A Little Princess

A Little Princess
Frances Hodgson Burnett, 1905.

What a lovely little book!  I decided to reread it over Christmas break after hearing the news.  And I agree wholeheartedly with what was said over at bookshelves of doom:  I'm not much for sequels to classics, but Hilary McKay can do whatever she wants.

Anyway, I hadn't read A Little Princess since I was a child.  My mother and I read it together, if I recall correctly.  I remember loving it then.  I remember seeing the movie.  I remember thinking "Wow, they changed a LOT."  So, when I came back to the book, years later, I had all these movie memories.  The book surprised and delighted me all over again.

Sarah is a little British girl who lives in India with her father.  At the beginning of the novel, she is sent off to school.  She is so brave!  So kind!  So with-it.  Despite teasing peers and her slightly odd looks, she does her best to act like a princess.  When she becomes suddenly penniless, the headmistress employs her as a maid.  She struggles with her identity, the physical labor involved, and just with growing up.  The plot is complimented by beautiful description and detail.

I've been thoroughly enjoying old fashioned books lately: The Penderwicks, The Willoughbys, The Keeper of the Bees, etc.  This won't be the last one I pick up.  Also it made me want to learn French.

A Resurrection of Magic #1

I just finished reading Skin Hunger, because its sequel, Sacred Scars, is on the Cybils shortlist for YA Sci-Fi/Fantasy. Oh yeah, my category got switched, because one of the YA panelists had a conflict of interest, so jumped to the middle-grade panel. So I jumped to YA! Which I'm excited about. It was actually my first choice. I'm not supposed to review the actual shortlisted books, but I don't see the harm in reviewing a prequel.

The premise and writing in Skin Hunger make me think not of your average YA fantasy novel but of a kind of Lord of the Flies meets The Chocolate War. Dark story, impossible love, evil people, dying children pitted against one another, non-happy cliffhanger ending, etc. Definitely more the kind of book your English teacher would assign you to read in high school---not necessarily the kind of book you'd grab for "fun." There wasn't anything you could call fun about this book. But it was intriguiging, fascinating, and deep. The focus is on the characters themselves and their flaws more than on the magic of the fantasy world the author's created. The world and its laws definitely take a backseat to the characters. I might even say they're in the trunk. I'll definitely be interested to see where the second book will take the story. I'm about to go dig in right now. For language and thematic reasons, I'd recommend this for older teens.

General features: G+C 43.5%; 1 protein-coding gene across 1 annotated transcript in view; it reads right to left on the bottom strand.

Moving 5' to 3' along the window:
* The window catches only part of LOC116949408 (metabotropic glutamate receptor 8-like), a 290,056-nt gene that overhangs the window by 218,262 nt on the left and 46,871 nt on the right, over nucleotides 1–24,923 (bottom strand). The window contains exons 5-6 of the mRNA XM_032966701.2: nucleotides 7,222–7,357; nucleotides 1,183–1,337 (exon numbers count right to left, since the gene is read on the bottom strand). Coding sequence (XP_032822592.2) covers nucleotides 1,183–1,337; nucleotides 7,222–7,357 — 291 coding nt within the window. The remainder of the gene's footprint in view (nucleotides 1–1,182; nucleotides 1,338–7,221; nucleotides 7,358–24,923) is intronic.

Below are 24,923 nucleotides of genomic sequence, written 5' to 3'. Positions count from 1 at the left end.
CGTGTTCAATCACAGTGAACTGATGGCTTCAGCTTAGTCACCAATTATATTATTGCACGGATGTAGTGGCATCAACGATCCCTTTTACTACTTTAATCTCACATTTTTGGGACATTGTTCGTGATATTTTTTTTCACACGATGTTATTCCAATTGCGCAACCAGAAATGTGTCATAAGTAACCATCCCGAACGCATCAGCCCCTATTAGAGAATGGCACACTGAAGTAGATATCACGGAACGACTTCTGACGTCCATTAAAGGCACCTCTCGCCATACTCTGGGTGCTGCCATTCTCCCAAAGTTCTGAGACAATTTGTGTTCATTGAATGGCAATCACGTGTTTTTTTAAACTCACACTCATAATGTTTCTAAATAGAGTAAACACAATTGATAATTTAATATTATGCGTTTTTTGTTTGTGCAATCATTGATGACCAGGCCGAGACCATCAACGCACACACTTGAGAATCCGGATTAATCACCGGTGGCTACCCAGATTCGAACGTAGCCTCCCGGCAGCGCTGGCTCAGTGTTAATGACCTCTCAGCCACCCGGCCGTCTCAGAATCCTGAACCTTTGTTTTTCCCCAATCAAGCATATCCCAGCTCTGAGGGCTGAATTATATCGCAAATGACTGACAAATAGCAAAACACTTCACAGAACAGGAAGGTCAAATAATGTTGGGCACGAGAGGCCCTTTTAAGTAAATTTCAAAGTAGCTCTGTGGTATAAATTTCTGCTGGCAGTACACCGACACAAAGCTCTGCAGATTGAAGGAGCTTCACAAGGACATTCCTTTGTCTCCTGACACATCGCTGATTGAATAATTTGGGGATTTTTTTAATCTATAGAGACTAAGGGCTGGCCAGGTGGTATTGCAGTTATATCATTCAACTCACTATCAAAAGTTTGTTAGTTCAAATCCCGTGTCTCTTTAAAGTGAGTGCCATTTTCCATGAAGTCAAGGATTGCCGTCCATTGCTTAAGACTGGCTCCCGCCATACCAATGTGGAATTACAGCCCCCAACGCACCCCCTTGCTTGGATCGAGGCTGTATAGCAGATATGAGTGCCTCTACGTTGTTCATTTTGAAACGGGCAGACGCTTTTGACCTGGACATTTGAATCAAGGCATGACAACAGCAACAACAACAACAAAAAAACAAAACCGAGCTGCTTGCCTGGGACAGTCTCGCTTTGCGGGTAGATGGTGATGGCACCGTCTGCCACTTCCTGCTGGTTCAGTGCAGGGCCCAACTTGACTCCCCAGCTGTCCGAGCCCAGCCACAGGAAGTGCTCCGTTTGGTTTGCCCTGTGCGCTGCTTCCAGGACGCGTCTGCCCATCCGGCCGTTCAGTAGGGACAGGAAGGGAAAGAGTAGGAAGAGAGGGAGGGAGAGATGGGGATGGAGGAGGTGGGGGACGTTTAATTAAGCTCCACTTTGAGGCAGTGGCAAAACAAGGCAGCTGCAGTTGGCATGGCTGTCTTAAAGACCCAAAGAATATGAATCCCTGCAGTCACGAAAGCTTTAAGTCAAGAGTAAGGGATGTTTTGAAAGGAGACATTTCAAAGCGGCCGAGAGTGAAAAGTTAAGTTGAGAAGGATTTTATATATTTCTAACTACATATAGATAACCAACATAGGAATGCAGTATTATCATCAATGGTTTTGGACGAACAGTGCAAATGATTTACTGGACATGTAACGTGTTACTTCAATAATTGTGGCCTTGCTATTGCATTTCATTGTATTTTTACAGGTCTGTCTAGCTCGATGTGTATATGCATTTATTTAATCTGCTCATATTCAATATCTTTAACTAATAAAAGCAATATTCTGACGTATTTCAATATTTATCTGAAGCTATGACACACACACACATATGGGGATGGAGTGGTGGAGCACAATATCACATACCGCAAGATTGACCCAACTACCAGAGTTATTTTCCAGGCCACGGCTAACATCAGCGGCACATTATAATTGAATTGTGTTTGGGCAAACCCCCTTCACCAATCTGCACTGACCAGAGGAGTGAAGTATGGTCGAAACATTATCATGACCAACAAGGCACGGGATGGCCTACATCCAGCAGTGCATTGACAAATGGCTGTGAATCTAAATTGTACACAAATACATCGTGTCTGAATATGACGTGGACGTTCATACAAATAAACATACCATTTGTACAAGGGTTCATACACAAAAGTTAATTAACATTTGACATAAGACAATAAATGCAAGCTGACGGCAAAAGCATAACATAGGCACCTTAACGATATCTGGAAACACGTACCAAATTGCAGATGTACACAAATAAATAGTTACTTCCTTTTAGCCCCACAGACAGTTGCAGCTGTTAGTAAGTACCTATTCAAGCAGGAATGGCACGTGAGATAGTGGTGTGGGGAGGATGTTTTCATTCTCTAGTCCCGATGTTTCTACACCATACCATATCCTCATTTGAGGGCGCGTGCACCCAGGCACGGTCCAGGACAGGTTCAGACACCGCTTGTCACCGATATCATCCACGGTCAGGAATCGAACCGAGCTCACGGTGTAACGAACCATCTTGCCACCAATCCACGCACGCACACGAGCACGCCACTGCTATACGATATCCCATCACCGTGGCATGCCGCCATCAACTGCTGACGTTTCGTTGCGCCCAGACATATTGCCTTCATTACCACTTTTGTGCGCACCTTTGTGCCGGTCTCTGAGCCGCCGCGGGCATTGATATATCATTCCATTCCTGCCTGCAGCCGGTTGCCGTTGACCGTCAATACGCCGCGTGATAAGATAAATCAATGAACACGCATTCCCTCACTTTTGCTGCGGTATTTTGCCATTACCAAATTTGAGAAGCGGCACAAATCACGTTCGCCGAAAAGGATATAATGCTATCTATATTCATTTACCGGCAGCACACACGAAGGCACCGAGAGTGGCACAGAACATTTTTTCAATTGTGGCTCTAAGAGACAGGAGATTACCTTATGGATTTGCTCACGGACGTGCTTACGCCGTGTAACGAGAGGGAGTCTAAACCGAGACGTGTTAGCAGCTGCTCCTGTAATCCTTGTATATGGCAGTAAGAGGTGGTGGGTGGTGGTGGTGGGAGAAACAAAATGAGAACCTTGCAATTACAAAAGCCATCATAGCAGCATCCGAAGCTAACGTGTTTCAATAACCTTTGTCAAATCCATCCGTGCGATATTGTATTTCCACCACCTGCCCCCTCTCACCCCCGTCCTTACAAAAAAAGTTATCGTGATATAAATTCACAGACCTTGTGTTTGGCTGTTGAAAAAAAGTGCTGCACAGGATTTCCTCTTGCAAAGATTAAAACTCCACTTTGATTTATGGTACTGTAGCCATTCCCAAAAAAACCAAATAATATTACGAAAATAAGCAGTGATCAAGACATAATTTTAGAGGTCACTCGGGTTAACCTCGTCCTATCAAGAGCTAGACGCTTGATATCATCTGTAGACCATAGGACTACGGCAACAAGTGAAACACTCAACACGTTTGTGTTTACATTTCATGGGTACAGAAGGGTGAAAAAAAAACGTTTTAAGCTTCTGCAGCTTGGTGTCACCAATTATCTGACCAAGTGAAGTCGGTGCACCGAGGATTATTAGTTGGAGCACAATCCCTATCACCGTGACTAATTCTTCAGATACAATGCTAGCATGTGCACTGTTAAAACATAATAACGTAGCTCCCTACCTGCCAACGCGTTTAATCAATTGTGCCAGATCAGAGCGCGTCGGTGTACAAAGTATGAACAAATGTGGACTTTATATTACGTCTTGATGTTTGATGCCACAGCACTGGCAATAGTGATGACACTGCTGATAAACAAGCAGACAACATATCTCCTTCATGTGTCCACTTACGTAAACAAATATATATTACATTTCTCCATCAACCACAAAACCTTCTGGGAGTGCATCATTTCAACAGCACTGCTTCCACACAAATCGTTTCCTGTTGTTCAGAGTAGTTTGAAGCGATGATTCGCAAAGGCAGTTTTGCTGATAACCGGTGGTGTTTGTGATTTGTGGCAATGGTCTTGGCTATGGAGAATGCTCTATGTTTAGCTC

Honorable Mention

So if you talk to any panelist in Cybils first round judging, they will be able to tell you their favorite nominated book that just didn't make the shortlist.  Mine was Cat Burglar Black by Richard Sala.

Such atmosphere!  I absolutely adored the illustrations.  They really evoked an era, if you know what I mean.  It was, like, old school.  The style (and the story somewhat) reminded me of classic mysteries like Nancy Drew and Scooby Doo (I don't actually like Scooby Doo very much.  So if you don't, don't be put off by my saying that).  I mean, bright colors, unique characters, old cars, obvious villains. 

K has come to live at a boarding school with her aunt.  But when she arrives, her aunt is ill and bandaged so heavily that she is unrecognizable.  Was K meant to come to the school at all?  Will she be had, or meet her destiny?  And what of the vast fortune that is somewhere on campus?

I loved to hate the villain(s) of the book.  They were easy to pick out and the perfect mix of ridiculous and actually kinda scary (I don't like the really creepy stuff).

I loved to love the heroine, K.  She was unique, but it was easy to relate to her.  She didn't make the wacky choices that she might have, if someone else had written this book.  She was solid.

Both genders could dig this book, if you ask me.  There's no swooning or romance that might shut out the guys, and the female lead is quite the unassuming representative of girl power.  By that I mean that she's so awesome -- but it's just because she's doing her thang.  Not because she's on a crusade.

The book had a great ending too.  I won't say much -- but it was complete and yet left you wanting more.  I can't wait for a sequel.   

P.S. Ooh, a great page sample from Here Lies Richard Sala, see what I mean?

Cybils Shortlists announced!

The Cybils (Children's and Young Adult Blogger's Literary Awards) have announced the 5-7 titles in each category that represent the best of 2009.  The books are judged on kid appeal and literary merit -- there's sure to be a book on one of the lists that you'll like. 

Cybils shortlists here!  Click on the category you want to see the titles.